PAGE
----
In this post, we will see what a ground loop is in an analog circuit and how to avoid it.
Table of contents
The two most used types of analog signals in instrumentation are 0-10 V and 4-20 mA. Of these, the widely popular one that is used is the 4-20 mA type one.
The most important advantage of the current signal over-voltage signal is wiring. A voltage transmitter will mostly require a 4-wire connection.
But, a current transmitter can be configured with only 2 wires in connection. Current transmitters are less prone to electromagnetic interference.
Also, if the distances are long for connection, resistances increase with distance which causes a larger voltage drop. This problem does not occur in current transmitters.
How Current Flows in an Analog Circuit?
Now, let us understand first how a current loop flows in an analog circuit by simple Ohm’s law. Refer to the below image.
The circuit consists of a power supply and two loads (R1 & R2).
The power supply will give the voltage required to drive the current loop. Through current passing across each load, a voltage drop occurs each of them and will vary according to the resistance available.
However, current remains the same in the whole circuit. If you remember, according to Ohm’s law, V=I*R.
Now, let us consider the second image below. The sensor consists of a transducer and transmitter.
The transducer provides the physical signal and the transmitter converts this into an electrical signal.
A power source is used to produce the required electrical signal and drive the current in the circuit.
The loop is nothing but the wiring which carries the signal from transmitter to receiver and then back to it.
Shielded wires are used mostly for analog loops. The shield side of the wire is connected to the ground to prevent noise and leakage.
And also protect the equipment terminals (sensor here) from damage. This can be understood by referring to the below image.
So, what is a ground loop? A ground loop occurs when there is more than one ground connection path between two devices. Earth potential is not the same at every point in the whole system.
Due to some designing constraints and varying load current in every path, earth potential will also vary in the loop.
For example, if you see the below image, if the ground potential at both the points is different, then an antenna type loop current will flow between both the ground points.
Due to this, leakage current will interrupt with the proper conducting current and cause disruptions in the path.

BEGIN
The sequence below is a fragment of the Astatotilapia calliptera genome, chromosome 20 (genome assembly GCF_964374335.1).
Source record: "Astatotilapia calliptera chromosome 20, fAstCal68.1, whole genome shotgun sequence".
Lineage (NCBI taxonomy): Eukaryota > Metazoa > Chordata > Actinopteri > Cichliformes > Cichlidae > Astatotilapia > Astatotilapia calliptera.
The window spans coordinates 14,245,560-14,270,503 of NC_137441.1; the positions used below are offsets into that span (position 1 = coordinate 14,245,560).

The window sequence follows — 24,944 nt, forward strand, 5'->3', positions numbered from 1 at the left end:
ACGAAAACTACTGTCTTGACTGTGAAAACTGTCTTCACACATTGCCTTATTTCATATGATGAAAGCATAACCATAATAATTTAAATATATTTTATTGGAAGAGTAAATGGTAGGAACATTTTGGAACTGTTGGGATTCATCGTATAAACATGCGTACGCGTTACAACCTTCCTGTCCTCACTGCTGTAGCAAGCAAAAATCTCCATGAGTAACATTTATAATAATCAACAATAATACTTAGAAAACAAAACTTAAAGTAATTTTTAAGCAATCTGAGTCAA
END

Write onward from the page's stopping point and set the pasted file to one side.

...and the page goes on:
Causes of Ground Loop
Most common causes for ground loop are:-
- More than one ground connection for a single loop
- Connecting multiple devices to a single ground. Due to loopholes, current from a device can interrupt the current of other devices; causing signal fluctuations.
- Devices with a high impedance and connected at a longer distance from the power supply.
This simply indicates that the problem will occur if there is no proper isolation between a device to ground or a device to device.
Due to this, the ground reference of the system no longer becomes stable and in opposite terms, the earthing system which we had used for protection will, in turn, become a nuisance now.
It can be like; you are providing 16 mA from PLC analog output, but the field device is functioning at 12 mA.
How to Prevent Ground Loops?
So, there are many ways to prevent a ground loop in a circuit.
Refer to the below remedies for this:
As discussed earlier, always connect a single ground to a loop. Do not connect multiple ground wires to a single loop. (Below left-side image)
Consider the below image. If the PLC module or any other controller has multiple ground pins for corresponding inputs, that is the best solution for this remedy.
But if there is only a single common ground pin for multiple inputs, then it can cause issues or ground loop formation.
Nowadays, most of the controllers do not provide a single ground pin; there is n number of ground pins for n number of inputs. (Below right-side image)
Use twisted-pair cables for reducing ground interference, as it works in cancellation theory.
Each twist acts as a small loop antenna, but after the next twist, the loop is reversed. Due to this, the interference from the second loop is cancelled by the interference from the first loop.
Use isolation between a device and the controller. The loop can be isolated by either connecting an isolator in the circuit between the sensor and controller or by using an isolated channel pin at the controller side.
Isolation is nothing but physically and electrically separating two circuits, so that there is no direct conducting path. But, data and power will still flow between each other.
The isolation only filters the proper analog signal to the channel of the controller and removes the spikes and disturbances in its input side only.
Author: Viral Nagda
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